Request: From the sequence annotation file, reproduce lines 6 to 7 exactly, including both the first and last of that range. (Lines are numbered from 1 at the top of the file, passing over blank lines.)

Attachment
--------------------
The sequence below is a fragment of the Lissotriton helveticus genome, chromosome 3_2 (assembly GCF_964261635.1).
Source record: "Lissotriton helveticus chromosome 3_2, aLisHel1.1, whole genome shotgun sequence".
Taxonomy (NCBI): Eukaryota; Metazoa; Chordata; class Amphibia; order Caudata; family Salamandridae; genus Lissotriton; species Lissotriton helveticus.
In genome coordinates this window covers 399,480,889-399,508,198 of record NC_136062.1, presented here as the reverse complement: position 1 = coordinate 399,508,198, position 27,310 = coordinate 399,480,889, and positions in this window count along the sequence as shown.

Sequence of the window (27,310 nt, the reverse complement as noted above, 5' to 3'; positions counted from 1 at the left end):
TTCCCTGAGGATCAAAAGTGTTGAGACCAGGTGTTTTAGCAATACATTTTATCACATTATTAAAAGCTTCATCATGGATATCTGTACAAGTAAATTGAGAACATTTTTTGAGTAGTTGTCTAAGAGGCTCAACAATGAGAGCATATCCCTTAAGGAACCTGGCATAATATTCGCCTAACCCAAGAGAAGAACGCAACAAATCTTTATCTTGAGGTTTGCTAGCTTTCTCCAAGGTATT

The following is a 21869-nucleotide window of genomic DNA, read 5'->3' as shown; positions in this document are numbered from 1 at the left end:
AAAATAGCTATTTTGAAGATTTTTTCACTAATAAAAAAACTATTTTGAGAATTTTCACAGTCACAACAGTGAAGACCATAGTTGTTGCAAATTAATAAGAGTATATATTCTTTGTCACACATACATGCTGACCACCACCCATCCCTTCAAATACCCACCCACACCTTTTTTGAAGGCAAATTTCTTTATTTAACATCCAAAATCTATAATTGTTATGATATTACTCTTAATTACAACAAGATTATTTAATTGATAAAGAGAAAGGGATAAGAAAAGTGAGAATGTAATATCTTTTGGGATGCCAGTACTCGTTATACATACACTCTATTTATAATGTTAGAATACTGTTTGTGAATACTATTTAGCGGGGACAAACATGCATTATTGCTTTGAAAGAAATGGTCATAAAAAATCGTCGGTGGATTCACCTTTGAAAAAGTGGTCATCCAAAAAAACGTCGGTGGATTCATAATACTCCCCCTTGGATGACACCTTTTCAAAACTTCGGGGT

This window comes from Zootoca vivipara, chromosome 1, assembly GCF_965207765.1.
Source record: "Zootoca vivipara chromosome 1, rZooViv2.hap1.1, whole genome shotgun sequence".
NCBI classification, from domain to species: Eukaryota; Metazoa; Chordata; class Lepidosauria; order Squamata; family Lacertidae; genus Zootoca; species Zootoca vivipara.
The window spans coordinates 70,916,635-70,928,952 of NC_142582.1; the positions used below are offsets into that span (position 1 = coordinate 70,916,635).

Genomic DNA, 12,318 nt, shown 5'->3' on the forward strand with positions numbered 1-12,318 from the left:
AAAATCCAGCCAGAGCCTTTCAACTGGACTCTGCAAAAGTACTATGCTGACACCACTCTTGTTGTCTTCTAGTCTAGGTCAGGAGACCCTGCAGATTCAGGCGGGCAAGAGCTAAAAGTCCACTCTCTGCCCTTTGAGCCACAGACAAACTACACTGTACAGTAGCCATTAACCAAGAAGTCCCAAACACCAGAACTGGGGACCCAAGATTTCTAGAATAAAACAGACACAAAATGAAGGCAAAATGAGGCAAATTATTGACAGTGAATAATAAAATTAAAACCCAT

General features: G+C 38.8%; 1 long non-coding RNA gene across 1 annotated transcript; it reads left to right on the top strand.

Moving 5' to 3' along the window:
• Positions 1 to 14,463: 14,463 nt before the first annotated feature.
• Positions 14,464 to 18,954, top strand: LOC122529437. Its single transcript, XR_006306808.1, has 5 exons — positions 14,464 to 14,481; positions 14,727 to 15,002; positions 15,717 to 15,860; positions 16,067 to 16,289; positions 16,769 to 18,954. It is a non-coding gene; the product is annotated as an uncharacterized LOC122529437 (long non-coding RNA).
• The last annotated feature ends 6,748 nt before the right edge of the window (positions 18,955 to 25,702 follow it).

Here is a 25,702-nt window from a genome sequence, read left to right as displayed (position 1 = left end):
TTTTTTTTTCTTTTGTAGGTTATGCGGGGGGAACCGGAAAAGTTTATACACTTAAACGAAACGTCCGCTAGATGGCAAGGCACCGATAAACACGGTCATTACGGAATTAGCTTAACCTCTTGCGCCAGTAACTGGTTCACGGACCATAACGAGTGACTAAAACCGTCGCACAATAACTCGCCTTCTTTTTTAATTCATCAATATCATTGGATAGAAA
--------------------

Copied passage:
TTCCCTGAGGATCAAAAGTGTTGAGACCAGGTGTTTTAGCAATACATTTTATCACATTATTAAAAGCTTCATCATGGATATCTGTACAAGTAAATTGAGAACATTTTTTGAGTAGTTGTCTAAGAGGCTCAACAATGAGAGCATATCCCTTAAGGAACCTGGCATAATATTCGCCTAACCCAAGAGAAGAACGCAACAAATCTTTATCTTGAGGTTTGCTAGCTTTCTCCAAGGTATT

The following is a 21869-nucleotide window of genomic DNA, read 5'->3' as shown; positions in this document are numbered from 1 at the left end: